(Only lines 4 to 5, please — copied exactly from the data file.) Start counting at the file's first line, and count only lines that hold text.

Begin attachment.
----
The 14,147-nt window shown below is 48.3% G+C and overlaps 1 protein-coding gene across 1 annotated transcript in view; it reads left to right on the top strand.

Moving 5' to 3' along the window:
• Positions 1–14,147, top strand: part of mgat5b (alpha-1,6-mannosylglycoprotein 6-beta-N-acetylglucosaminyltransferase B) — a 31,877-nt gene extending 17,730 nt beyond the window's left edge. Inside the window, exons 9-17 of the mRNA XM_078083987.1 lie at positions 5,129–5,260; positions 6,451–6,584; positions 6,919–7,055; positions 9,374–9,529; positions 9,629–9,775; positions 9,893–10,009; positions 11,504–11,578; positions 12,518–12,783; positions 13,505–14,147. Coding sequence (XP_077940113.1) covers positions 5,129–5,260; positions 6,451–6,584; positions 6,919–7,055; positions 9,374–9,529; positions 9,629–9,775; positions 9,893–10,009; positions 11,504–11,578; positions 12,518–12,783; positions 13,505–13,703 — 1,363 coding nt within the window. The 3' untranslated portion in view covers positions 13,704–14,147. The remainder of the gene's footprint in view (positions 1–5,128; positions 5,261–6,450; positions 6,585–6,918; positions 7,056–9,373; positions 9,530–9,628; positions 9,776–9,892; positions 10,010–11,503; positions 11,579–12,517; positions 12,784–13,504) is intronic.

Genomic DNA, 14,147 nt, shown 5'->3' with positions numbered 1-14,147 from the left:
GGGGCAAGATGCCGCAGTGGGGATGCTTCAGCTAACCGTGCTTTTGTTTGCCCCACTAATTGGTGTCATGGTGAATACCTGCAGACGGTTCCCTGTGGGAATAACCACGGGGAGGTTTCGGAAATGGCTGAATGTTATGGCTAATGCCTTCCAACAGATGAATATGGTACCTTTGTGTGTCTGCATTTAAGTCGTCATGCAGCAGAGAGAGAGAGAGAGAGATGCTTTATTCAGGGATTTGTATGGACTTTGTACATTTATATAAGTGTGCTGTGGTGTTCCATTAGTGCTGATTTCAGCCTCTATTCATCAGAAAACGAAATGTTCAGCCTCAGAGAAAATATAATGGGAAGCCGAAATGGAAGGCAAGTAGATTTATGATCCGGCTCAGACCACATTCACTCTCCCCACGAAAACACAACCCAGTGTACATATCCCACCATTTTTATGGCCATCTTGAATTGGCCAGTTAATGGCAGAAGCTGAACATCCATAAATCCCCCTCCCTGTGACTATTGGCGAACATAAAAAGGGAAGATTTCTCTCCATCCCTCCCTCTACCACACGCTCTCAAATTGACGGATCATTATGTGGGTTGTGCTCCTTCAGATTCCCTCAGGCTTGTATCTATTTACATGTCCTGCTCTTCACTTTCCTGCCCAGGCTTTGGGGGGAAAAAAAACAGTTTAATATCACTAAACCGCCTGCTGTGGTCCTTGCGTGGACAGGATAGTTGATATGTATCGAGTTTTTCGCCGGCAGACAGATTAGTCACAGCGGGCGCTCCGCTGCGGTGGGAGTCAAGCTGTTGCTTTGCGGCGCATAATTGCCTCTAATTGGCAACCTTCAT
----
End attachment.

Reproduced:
Genomic DNA, 14,147 nt, shown 5'->3' with positions numbered 1-14,147 from the left:
GGGGCAAGATGCCGCAGTGGGGATGCTTCAGCTAACCGTGCTTTTGTTTGCCCCACTAATTGGTGTCATGGTGAATACCTGCAGACGGTTCCCTGTGGGAATAACCACGGGGAGGTTTCGGAAATGGCTGAATGTTATGGCTAATGCCTTCCAACAGATGAATATGGTACCTTTGTGTGTCTGCATTTAAGTCGTCATGCAGCAGAGAGAGAGAGAGAGAGATGCTTTATTCAGGGATTTGTATGGACTTTGTACATTTATATAAGTGTGCTGTGGTGTTCCATTAGTGCTGATTTCAGCCTCTATTCATCAGAAAACGAAATGTTCAGCCTCAGAGAAAATATAATGGGAAGCCGAAATGGAAGGCAAGTAGATTTATGATCCGGCTCAGACCACATTCACTCTCCCCACGAAAACACAACCCAGTGTACATATCCCACCATTTTTATGGCCATCTTGAATTGGCCAGTTAATGGCAGAAGCTGAACATCCATAAATCCCCCTCCCTGTGACTATTGGCGAACATAAAAAGGGAAGATTTCTCTCCATCCCTCCCTCTACCACACGCTCTCAAATTGACGGATCATTATGTGGGTTGTGCTCCTTCAGATTCCCTCAGGCTTGTATCTATTTACATGTCCTGCTCTTCACTTTCCTGCCCAGGCTTTGGGGGGAAAAAAAACAGTTTAATATCACTAAACCGCCTGCTGTGGTCCTTGCGTGGACAGGATAGTTGATATGTATCGAGTTTTTCGCCGGCAGACAGATTAGTCACAGCGGGCGCTCCGCTGCGGTGGGAGTCAAGCTGTTGCTTTGCGGCGCATAATTGCCTCTAATTGGCAACCTTCAT